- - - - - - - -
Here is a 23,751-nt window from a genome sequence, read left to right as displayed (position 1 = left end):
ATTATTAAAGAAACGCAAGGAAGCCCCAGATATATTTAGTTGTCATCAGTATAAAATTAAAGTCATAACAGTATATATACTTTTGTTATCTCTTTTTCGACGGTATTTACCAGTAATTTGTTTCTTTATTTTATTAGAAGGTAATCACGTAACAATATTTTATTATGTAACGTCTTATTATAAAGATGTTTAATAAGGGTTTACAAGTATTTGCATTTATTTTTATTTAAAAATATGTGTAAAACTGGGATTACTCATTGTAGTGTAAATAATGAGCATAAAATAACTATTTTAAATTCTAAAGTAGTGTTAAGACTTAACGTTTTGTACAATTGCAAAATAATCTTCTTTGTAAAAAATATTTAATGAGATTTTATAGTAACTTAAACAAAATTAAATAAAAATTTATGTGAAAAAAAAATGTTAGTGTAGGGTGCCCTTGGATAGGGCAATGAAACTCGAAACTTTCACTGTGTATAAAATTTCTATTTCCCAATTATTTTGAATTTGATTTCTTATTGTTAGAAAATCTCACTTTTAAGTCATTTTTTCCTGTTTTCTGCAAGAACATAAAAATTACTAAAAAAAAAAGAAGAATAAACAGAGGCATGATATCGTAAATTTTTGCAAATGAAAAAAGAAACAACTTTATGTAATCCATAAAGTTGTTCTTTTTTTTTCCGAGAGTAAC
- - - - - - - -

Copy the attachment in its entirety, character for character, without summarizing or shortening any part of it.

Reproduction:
Here is a 23,751-nt window from a genome sequence, read left to right as displayed (position 1 = left end):
ATTATTAAAGAAACGCAAGGAAGCCCCAGATATATTTAGTTGTCATCAGTATAAAATTAAAGTCATAACAGTATATATACTTTTGTTATCTCTTTTTCGACGGTATTTACCAGTAATTTGTTTCTTTATTTTATTAGAAGGTAATCACGTAACAATATTTTATTATGTAACGTCTTATTATAAAGATGTTTAATAAGGGTTTACAAGTATTTGCATTTATTTTTATTTAAAAATATGTGTAAAACTGGGATTACTCATTGTAGTGTAAATAATGAGCATAAAATAACTATTTTAAATTCTAAAGTAGTGTTAAGACTTAACGTTTTGTACAATTGCAAAATAATCTTCTTTGTAAAAAATATTTAATGAGATTTTATAGTAACTTAAACAAAATTAAATAAAAATTTATGTGAAAAAAAAATGTTAGTGTAGGGTGCCCTTGGATAGGGCAATGAAACTCGAAACTTTCACTGTGTATAAAATTTCTATTTCCCAATTATTTTGAATTTGATTTCTTATTGTTAGAAAATCTCACTTTTAAGTCATTTTTTCCTGTTTTCTGCAAGAACATAAAAATTACTAAAAAAAAAAGAAGAATAAACAGAGGCATGATATCGTAAATTTTTGCAAATGAAAAAAGAAACAACTTTATGTAATCCATAAAGTTGTTCTTTTTTTTTCCGAGAGTAAC